A few days ago, reports surfaced saying that Microsoft had made an offer of $55bn. that was rebuffed by the Salesforce board. The rumor is that Benioff and co. considered the offer to be undervaluing the company by as much as $15bn., the implication being that they would not consider any offer of less than $70bn. The same reports indicated that Microsoft CEO Satya Nadella became nervous about committing to an acquisition of this magnitude. This is of course all speculation, to be accompanied by an appropriate discount.
In terms of strategic value, an argument could be made that with its gorilla power in Saas-based sales force automation and related CRM categories becoming more solidified by the day, and still growing at 20%+ annually, Salesforce would be an immediately accretive acquisition for any company that intends to build a $20bn. plus business in cloud revenues in the next 3-5 years. Capturing Salesforce before a close competitor did so could also be considered a major differentiator. But as we’ve seen in enterprise/B2B tech to date, whenever a company reaches a valuation of $10bn., $20bn. or more, it becomes very difficult not only to acquire (there being very few potential buyers who can afford to pull the trigger), but also very tricky to digest successfully – whether from a portfolio strategy, product integration, installed base, and/or business manageability perspective.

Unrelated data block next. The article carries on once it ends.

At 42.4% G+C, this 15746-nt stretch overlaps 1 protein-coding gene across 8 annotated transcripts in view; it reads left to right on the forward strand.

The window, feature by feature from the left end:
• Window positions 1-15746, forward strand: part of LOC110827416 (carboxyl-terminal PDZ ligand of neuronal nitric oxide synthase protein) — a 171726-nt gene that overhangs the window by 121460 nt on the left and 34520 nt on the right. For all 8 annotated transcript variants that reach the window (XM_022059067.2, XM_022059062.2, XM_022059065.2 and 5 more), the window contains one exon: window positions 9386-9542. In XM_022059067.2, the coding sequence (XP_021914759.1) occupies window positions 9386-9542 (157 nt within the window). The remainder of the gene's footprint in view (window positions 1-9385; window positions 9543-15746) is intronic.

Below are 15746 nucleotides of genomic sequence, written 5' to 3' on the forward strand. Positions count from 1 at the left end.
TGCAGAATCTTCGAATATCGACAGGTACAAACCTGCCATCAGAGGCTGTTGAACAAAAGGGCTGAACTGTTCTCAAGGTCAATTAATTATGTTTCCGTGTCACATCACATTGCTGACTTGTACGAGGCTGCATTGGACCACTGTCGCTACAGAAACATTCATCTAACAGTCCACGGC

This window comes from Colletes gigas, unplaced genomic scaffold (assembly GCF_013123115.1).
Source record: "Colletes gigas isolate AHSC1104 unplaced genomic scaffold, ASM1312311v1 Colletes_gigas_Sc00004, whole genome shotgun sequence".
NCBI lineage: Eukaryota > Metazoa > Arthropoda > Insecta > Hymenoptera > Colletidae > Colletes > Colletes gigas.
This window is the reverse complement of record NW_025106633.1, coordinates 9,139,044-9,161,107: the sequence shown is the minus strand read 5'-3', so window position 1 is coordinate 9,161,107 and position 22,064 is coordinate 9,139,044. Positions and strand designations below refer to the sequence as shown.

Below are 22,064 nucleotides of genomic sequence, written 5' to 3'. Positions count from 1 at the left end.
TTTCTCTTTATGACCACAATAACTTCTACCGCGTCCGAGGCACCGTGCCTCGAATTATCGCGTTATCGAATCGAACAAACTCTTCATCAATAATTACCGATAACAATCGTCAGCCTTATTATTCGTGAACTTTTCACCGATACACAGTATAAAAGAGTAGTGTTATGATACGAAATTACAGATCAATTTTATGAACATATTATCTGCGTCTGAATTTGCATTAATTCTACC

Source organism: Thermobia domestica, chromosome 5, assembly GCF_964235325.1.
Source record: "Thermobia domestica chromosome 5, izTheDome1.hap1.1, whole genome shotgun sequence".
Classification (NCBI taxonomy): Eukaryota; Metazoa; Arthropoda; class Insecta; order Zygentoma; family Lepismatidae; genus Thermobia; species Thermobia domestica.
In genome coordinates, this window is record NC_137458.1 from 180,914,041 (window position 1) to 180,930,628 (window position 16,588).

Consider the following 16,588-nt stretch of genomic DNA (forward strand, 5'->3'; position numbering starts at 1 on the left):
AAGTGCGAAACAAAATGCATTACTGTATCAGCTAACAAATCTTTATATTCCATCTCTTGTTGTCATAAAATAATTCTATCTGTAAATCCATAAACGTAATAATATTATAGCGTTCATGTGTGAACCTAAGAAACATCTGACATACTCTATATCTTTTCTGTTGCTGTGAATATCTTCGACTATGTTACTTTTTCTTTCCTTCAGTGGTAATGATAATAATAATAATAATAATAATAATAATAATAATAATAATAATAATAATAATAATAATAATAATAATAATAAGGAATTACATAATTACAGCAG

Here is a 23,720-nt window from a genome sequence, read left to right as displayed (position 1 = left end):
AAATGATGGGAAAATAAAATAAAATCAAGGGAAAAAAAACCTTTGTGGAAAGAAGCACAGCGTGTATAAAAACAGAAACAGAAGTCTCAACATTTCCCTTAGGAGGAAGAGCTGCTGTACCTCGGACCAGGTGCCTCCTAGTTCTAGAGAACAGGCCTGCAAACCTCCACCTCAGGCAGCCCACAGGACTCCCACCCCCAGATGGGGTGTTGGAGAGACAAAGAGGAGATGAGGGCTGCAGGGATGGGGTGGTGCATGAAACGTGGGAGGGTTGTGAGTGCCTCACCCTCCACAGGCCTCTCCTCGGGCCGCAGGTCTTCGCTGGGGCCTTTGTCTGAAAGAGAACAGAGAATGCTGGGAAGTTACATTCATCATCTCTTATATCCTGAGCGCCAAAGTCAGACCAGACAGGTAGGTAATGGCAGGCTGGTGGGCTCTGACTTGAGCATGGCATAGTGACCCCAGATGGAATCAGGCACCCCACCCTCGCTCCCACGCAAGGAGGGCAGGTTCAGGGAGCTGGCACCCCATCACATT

Thus it may be that the time has come and gone for Salesforce to become food for a hungry goliath such as Microsoft, IBM, Oracle, or HP. This is without considering Google or Amazon, neither of which I believe would have a clue about what to do with Salesforce as an acquired entity (though such an obstacle has not always deterred desperate buyers from taking the plunge). Next move for Salesforce: Put the M&A distraction behind it, and refocus on growing the business – unless this episode was just a trial run for an actual acquisition. We shall see.